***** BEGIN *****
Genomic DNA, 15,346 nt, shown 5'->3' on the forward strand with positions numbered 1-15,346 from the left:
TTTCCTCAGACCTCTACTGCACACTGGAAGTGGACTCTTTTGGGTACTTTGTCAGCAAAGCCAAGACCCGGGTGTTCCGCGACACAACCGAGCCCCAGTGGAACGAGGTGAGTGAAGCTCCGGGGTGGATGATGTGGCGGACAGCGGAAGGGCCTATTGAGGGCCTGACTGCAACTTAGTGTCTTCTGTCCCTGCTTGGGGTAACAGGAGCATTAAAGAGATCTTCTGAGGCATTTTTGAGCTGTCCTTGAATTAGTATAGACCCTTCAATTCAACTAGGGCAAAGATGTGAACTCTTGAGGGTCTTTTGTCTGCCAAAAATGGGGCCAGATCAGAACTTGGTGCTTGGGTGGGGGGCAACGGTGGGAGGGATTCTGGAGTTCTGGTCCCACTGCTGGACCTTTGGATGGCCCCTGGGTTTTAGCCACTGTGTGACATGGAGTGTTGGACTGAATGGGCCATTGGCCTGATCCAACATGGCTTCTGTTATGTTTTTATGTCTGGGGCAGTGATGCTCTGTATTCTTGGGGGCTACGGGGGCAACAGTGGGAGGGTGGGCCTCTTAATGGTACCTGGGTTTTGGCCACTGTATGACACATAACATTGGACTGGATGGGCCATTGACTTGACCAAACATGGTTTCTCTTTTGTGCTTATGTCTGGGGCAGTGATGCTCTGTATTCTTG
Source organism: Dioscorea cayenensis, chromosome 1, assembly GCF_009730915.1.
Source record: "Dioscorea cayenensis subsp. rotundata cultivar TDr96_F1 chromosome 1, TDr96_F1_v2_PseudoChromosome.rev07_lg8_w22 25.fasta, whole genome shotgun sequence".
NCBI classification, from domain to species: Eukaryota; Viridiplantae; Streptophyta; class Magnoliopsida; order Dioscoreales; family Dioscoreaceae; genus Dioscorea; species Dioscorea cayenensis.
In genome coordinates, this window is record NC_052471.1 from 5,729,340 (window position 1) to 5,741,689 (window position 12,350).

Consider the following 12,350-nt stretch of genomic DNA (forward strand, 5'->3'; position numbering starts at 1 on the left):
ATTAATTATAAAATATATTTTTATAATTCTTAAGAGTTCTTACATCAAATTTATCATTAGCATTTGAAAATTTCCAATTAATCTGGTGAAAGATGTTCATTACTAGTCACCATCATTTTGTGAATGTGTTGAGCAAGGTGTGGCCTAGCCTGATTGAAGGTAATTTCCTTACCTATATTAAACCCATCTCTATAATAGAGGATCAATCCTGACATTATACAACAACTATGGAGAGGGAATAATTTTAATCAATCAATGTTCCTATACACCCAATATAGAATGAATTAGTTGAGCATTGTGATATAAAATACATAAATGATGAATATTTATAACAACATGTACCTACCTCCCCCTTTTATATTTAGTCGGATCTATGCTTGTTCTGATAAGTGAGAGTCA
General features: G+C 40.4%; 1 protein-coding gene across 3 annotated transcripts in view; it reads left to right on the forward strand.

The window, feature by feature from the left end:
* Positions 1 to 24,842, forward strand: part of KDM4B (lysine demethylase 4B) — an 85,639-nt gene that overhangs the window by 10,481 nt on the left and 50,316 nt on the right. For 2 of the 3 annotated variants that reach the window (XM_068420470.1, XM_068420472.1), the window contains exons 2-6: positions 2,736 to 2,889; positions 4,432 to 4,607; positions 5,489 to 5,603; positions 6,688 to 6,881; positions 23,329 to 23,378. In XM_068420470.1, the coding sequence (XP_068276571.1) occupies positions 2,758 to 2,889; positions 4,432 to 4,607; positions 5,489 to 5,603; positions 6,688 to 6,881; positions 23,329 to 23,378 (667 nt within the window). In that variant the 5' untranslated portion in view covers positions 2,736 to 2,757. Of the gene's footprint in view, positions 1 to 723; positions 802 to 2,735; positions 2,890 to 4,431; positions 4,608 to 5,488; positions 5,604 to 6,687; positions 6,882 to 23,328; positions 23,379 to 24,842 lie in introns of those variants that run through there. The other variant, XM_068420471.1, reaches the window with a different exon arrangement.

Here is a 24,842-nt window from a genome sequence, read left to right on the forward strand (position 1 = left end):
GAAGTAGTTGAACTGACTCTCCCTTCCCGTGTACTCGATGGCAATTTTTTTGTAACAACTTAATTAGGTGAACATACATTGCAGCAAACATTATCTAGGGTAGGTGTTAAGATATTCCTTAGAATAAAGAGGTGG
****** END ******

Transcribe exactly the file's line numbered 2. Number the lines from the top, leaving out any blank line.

TTTCCTCAGACCTCTACTGCACACTGGAAGTGGACTCTTTTGGGTACTTTGTCAGCAAAGCCAAGACCCGGGTGTTCCGCGACACAACCGAGCCCCAGTGGAACGAGGTGAGTGAAGCTCCGGGGTGGATGATGTGGCGGACAGCGGAAGGGCCTATTGAGGGCCTGACTGCAACTTAGTGTCTTCTGTCCCTGCTTGGGGTAACAGGAGCATTAAAGAGATCTTCTGAGGCATTTTTGAGCTGTCCTTGAATTAGTATAGACCCTTCAATTCAACTAGGGCAAAGATGTGAACTCTTGAGGGTCTTTTGTCTGCCAAAAATGGGGCCAGATCAGAACTTGGTGCTTGGGTGGGGGGCAACGGTGGGAGGGATTCTGGAGTTCTGGTCCCACTGCTGGACCTTTGGATGGCCCCTGGGTTTTAGCCACTGTGTGACATGGAGTGTTGGACTGAATGGGCCATTGGCCTGATCCAACATGGCTTCTGTTATGTTTTTATGTCTGGGGCAGTGATGCTCTGTATTCTTGGGGGCTACGGGGGCAACAGTGGGAGGGTGGGCCTCTTAATGGTACCTGGGTTTTGGCCACTGTATGACACATAACATTGGACTGGATGGGCCATTGACTTGACCAAACATGGTTTCTCTTTTGTGCTTATGTCTGGGGCAGTGATGCTCTGTATTCTTG